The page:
The other posts in this series can be found here. The first one with an explanation of what this is about is here.
Jessica Root, Brooklyn, NY, USA
It took me a full year of living in Park Slope, Brooklyn to realize I was living in a progressive, green bubble. As I discovered more about my new neighborhood, I came to relish the fact that I live only a handful of blocks away from eco-boutiques Green Jeans and 3r Living, local, organic eatery Applewood and the Park Slope food co-op. I smiled so wide it hurt when I found out my neighborhood yoga studio participated in MoveOn.org's recent screening party of An Inconvenient Truth, and just a few days ago, my new landlord (without yet knowing that I work for TreeHugger) chatted my ear off about how she's moved to New York to get a degree in green architecture. That same day, a new neighborhood friend e-mailed me a link to his new website, greenbrooklyn.com. I thought to myself, "Finally, it's all happening."Little did I realize how big my "bubble" had become. Over the holidays, my Rush Limbaugh-loving, suburb-dwelling, conservative grandma (who, by the way, gets snarky when she's reminded I left corporate America for a position at Treehugger) gave me a bag of organic, fair trade coffee for Christmas and then told me to never use disposable diapers, if and when I have children.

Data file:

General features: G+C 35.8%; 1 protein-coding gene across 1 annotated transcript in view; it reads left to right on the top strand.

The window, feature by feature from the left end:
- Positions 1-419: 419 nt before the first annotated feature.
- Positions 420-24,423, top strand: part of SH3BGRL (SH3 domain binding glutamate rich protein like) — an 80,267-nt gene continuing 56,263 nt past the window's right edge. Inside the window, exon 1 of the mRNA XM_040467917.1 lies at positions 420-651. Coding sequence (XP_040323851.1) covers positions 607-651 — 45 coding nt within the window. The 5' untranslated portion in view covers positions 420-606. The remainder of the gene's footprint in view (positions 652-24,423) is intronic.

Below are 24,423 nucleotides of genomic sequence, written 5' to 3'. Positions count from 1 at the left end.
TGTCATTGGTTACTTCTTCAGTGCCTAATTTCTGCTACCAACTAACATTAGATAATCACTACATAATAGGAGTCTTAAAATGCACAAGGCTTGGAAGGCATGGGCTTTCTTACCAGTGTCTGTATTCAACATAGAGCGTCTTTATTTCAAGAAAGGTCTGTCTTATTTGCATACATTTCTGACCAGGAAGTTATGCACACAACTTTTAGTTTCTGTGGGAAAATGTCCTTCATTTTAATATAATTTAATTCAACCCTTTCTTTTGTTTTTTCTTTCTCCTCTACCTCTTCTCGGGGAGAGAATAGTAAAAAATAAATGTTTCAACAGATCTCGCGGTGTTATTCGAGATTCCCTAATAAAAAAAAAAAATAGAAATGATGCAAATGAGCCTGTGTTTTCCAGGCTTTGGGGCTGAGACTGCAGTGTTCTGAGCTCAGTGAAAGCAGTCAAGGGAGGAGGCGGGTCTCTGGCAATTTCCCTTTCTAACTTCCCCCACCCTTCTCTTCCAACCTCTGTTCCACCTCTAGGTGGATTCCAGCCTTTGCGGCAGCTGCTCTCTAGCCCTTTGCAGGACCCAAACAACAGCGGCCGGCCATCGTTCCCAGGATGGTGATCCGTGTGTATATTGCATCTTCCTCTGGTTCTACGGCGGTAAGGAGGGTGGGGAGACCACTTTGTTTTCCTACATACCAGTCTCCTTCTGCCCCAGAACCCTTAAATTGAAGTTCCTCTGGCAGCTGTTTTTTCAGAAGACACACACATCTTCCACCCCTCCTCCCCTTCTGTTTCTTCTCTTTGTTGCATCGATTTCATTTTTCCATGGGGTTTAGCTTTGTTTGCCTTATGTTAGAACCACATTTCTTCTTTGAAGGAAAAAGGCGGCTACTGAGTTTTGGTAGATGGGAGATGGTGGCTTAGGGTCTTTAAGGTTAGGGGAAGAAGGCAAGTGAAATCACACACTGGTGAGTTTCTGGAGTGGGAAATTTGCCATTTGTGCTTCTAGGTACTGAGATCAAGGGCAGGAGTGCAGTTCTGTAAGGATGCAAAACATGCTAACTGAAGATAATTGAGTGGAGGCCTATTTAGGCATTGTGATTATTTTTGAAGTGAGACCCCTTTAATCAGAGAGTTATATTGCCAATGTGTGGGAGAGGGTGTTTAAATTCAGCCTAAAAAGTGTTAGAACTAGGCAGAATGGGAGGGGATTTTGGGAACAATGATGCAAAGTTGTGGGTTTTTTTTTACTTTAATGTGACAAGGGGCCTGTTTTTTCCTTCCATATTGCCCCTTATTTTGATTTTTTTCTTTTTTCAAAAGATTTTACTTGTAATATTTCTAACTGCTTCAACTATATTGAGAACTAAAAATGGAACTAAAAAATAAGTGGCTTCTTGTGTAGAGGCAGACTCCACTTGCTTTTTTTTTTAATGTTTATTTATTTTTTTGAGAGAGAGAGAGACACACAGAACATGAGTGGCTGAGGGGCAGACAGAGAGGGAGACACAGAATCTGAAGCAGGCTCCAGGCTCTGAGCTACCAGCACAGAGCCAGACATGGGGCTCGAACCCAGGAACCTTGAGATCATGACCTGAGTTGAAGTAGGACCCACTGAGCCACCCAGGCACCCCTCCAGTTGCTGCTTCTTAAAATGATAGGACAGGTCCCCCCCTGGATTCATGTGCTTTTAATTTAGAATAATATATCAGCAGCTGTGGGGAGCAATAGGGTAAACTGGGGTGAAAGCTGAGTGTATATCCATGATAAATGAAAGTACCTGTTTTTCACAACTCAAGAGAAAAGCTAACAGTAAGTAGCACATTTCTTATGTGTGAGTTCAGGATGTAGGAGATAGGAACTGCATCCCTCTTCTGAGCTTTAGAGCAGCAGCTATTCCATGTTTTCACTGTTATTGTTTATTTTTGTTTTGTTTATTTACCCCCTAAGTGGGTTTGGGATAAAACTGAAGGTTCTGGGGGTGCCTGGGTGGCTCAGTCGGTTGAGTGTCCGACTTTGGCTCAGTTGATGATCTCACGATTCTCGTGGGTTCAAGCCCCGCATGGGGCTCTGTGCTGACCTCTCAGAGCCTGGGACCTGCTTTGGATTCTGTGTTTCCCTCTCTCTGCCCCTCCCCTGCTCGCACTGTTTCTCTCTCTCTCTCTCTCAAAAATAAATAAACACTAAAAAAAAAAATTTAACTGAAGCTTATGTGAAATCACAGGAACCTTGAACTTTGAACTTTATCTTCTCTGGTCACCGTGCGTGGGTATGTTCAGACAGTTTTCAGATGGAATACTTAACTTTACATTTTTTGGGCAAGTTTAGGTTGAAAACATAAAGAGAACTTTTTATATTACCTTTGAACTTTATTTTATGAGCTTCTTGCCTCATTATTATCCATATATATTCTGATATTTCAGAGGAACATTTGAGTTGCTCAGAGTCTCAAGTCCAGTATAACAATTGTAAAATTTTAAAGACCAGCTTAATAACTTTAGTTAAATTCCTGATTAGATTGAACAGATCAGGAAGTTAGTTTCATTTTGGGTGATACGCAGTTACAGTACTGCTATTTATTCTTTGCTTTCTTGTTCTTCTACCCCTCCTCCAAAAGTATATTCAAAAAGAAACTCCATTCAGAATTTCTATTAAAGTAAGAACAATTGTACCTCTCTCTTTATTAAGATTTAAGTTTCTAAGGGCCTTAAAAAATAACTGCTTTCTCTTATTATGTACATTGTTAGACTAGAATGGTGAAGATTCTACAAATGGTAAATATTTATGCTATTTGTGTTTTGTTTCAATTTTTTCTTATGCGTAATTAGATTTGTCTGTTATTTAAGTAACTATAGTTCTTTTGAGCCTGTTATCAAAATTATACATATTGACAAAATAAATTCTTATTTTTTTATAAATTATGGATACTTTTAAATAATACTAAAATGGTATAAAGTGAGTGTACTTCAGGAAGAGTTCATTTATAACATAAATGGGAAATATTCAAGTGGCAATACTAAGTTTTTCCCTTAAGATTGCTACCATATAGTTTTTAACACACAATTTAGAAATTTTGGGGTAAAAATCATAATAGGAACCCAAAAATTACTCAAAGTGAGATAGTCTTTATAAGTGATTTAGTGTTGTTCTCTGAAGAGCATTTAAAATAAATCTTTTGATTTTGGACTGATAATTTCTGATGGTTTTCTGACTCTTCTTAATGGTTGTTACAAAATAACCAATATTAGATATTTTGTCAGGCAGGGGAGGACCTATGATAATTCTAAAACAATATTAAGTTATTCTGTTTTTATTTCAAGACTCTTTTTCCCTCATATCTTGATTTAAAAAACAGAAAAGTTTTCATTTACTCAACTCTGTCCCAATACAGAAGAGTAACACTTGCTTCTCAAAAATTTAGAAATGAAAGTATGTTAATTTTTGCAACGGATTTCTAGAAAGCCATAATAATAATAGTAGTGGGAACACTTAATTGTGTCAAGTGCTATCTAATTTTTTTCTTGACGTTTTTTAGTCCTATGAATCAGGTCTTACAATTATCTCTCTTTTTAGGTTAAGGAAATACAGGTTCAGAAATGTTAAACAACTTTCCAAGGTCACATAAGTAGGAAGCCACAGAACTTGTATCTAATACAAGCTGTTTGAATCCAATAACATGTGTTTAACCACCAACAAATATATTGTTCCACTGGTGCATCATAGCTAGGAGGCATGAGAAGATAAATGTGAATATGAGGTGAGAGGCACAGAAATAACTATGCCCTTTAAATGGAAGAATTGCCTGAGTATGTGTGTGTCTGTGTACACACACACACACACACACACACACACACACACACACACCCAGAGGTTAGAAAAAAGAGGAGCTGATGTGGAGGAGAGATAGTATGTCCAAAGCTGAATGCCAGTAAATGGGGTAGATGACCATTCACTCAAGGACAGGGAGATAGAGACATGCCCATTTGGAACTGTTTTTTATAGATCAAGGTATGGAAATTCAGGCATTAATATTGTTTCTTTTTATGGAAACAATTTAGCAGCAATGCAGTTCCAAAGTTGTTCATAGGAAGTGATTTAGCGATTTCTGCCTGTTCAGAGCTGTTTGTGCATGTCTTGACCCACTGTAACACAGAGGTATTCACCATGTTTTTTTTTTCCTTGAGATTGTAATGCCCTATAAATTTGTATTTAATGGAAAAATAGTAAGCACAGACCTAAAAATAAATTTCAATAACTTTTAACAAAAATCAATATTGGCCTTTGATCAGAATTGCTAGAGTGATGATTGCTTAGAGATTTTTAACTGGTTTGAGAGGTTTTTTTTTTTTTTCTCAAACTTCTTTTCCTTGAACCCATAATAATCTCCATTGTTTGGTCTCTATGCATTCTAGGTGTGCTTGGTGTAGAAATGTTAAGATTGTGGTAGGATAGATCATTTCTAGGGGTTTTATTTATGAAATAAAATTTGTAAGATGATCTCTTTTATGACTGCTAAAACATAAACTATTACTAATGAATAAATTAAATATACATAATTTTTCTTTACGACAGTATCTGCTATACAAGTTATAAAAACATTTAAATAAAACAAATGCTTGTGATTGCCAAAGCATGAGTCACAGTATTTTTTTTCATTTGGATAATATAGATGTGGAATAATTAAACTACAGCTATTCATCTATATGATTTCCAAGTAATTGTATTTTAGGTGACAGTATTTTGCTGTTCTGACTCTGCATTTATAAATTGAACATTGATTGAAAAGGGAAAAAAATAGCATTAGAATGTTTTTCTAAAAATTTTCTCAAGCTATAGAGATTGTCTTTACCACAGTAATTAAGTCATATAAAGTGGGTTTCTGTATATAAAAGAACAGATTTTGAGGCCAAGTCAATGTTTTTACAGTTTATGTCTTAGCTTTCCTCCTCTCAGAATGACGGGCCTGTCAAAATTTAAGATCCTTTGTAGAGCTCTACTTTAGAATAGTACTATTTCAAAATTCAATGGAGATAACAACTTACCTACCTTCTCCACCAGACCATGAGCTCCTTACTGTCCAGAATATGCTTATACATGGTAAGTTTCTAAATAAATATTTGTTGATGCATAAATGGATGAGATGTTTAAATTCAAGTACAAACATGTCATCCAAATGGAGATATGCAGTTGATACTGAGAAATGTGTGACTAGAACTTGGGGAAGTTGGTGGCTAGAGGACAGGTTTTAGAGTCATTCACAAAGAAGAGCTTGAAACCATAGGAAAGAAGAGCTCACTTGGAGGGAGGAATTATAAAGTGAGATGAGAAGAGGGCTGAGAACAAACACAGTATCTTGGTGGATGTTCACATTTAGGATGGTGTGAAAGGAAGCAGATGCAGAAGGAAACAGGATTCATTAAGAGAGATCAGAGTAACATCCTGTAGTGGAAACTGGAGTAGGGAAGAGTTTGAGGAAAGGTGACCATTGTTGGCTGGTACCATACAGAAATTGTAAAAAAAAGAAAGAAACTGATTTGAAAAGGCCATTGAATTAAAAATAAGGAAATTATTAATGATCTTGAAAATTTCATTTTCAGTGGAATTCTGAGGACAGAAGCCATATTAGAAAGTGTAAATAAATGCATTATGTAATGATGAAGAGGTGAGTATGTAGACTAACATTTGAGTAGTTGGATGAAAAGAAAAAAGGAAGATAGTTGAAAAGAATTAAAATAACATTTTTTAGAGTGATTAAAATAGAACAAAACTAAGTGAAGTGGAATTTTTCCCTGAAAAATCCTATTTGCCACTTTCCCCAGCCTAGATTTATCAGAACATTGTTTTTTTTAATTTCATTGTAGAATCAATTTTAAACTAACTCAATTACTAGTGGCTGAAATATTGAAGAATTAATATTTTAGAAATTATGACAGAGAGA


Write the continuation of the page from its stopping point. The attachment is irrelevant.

"I mean, can you imagine all the diapers in the world piling up?" she said. It seemed my green bubble was scarcely a bubble at all. I predict that in 2007, I am going to hear much more from the same "least expected to go green" sources and I won't sound so shocked.